Global Class Actions and Cross-Border Collective Redress: Contract Considerations

Book chapter in International Commercial Contracts (Oxford University Press, anticipated 2018, Petra Butler ed.)

University of Missouri School of Law Legal Studies Research Paper No. 2018-02

Posted: 4 Jan 2018

See all articles by S.I. Strong

S.I. Strong

The University of Sydney Law School

Date Written: January 4, 2018

Abstract

While much has been written about the advantages and disadvantages of large-scale litigation and arbitration from a public policy perspective, relatively little has been written about how parties can affect the resolution of mass disputes as a matter of contract, particularly in cases involving parties from several different countries. This chapter therefore considers whether and to what extent standard contractual devices, including choice of law agreements, choice of court agreements and arbitration agreements, can be used in cases involving large-scale international legal injuries. The discussion begins by considering the various ways that large-scale disputes can arise, since different fact patterns require different types of contractual responses, then outlines the kinds of problems that arise in cases of cross-border collective redress, including those of a substantive, regulatory and procedural nature. The analysis then evaluates a variety of possible solutions to these problems, including those generated by the state as well as those generated by private parties. The latter discussion not only addresses procedural agreements (including waivers of mass claims) that arise on a pre-dispute basis, it also considers the possibility of obtaining consent to various procedures on a post-dispute basis, a technique that has long been said to be impossible but that is the only feasible option in certain fact patterns or legal regimes. In undertaking this analysis, this chapter challenges conventional wisdom suggesting that parties to large-scale international disputes are either unwilling or unable to create carefully tailored, mutually agreeable procedures through private contract measures. Instead, this discussion shows that it is in fact possible for parties to international commercial and investment disputes to adopt both pre-dispute and post-dispute agreements that reduce the time, cost and uncertainty associated with global class actions and cross-border collective redress, thereby avoiding the numerous problems associated with contemporary litigation practice.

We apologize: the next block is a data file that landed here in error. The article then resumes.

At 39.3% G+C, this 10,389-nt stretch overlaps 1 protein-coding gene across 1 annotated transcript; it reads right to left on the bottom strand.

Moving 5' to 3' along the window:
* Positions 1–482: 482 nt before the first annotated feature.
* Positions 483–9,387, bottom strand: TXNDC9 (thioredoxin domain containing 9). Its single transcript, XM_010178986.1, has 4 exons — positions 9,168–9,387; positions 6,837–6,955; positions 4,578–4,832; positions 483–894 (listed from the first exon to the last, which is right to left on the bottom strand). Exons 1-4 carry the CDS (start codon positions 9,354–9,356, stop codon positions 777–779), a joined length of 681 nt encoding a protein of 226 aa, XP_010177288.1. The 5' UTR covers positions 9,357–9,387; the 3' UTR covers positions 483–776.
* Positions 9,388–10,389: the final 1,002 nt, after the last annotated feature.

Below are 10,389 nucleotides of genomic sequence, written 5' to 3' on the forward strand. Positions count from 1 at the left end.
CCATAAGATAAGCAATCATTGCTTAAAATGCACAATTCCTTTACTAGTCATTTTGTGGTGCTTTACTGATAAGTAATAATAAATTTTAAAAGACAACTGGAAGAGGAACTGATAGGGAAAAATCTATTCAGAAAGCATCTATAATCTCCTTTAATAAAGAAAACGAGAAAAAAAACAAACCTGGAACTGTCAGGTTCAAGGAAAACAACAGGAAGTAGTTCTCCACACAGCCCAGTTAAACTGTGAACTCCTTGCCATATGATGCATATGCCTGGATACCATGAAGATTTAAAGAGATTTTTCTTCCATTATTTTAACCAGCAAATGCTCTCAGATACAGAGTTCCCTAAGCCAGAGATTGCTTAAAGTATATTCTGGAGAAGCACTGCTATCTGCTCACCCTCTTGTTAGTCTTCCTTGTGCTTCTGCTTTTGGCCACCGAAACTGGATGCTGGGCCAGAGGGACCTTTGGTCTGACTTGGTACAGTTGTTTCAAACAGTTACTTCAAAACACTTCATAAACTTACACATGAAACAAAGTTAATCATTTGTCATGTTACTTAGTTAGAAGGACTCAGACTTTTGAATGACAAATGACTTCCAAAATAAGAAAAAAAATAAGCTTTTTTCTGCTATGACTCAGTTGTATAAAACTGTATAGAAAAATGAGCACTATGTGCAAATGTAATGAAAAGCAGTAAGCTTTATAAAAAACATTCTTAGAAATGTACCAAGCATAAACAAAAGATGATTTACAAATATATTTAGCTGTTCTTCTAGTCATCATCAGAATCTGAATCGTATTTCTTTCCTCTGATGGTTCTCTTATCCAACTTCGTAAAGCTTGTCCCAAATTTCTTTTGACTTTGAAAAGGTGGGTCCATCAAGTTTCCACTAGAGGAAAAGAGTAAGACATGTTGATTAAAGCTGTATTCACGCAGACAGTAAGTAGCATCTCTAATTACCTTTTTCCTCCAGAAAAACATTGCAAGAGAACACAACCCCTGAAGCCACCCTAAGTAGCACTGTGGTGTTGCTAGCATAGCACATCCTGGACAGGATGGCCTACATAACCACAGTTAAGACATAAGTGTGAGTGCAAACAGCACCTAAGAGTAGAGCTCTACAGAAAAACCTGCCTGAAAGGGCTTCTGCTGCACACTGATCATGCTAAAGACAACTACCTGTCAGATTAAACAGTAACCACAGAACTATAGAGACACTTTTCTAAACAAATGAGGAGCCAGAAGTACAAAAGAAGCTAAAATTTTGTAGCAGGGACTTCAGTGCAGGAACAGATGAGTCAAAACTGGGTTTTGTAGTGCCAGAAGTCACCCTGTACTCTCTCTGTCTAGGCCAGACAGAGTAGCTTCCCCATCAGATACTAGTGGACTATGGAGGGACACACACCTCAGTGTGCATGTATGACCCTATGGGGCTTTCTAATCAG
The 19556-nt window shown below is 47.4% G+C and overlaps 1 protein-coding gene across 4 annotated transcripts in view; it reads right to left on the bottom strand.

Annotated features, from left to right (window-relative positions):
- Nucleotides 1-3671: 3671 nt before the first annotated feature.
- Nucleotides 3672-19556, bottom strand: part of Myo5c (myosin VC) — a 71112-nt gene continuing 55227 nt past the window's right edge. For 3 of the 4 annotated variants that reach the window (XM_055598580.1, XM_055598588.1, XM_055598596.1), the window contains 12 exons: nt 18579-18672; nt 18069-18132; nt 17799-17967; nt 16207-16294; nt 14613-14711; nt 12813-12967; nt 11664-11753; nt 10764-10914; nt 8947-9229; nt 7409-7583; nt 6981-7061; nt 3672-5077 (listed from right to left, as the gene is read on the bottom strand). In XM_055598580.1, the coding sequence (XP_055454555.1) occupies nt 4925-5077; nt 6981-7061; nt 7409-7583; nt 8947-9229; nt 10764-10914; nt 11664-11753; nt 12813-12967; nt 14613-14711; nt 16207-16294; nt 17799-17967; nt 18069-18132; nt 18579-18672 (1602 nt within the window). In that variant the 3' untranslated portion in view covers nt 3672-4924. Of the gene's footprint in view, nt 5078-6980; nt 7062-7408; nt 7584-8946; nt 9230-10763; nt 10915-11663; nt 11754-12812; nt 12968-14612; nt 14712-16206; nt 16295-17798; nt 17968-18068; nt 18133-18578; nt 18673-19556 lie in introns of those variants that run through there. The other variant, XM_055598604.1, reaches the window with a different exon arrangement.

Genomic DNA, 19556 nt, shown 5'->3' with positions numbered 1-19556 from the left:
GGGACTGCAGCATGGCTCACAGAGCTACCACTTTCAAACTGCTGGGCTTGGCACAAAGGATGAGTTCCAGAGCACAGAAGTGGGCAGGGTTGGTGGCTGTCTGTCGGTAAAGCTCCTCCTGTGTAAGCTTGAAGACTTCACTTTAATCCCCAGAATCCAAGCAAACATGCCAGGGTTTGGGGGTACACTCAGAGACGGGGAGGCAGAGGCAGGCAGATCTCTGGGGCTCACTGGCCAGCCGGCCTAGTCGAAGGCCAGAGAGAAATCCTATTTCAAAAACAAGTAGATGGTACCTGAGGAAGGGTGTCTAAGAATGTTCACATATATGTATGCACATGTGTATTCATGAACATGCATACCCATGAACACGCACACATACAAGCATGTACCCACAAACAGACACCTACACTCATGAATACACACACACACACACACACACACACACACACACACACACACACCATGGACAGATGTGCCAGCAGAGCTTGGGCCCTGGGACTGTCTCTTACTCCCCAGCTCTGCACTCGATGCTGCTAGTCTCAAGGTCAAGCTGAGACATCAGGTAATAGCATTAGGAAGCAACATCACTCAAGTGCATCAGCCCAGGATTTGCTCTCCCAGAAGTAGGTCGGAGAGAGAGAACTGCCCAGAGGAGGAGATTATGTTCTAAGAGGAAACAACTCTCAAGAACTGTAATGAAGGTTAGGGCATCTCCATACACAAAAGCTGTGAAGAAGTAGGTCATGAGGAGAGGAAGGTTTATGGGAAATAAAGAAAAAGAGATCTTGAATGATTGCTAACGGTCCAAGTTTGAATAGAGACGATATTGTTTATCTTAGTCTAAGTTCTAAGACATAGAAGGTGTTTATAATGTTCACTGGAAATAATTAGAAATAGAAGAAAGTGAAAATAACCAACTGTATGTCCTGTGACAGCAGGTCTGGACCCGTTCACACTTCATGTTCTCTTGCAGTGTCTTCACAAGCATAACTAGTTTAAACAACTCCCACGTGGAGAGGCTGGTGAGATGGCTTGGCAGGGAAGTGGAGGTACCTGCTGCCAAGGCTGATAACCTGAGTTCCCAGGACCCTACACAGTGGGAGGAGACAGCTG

Keywords: class action, class arbitration, mass arbitration, collective redress, contract, civil procedure, international litigation, international arbitration, choice of law, choice of court, choice of forum, commercial law, dispute resolution, courts, procedural law, regulatory law, class waivers, procedura

Suggested Citation

Strong, S.I., Global Class Actions and Cross-Border Collective Redress: Contract Considerations (January 4, 2018). Book chapter in International Commercial Contracts (Oxford University Press, anticipated 2018, Petra Butler ed.) , University of Missouri School of Law Legal Studies Research Paper No. 2018-02, Available at SSRN: https://ssrn.com/abstract=3096727

S.I. Strong (Contact Author)

The University of Sydney Law School ( email )

New Law Building, F10
The University of Sydney
Sydney, NSW 2006
Australia

HOME PAGE: http://https://sydney.edu.au/law/about/our-people/academic-staff/stacie-strong.html

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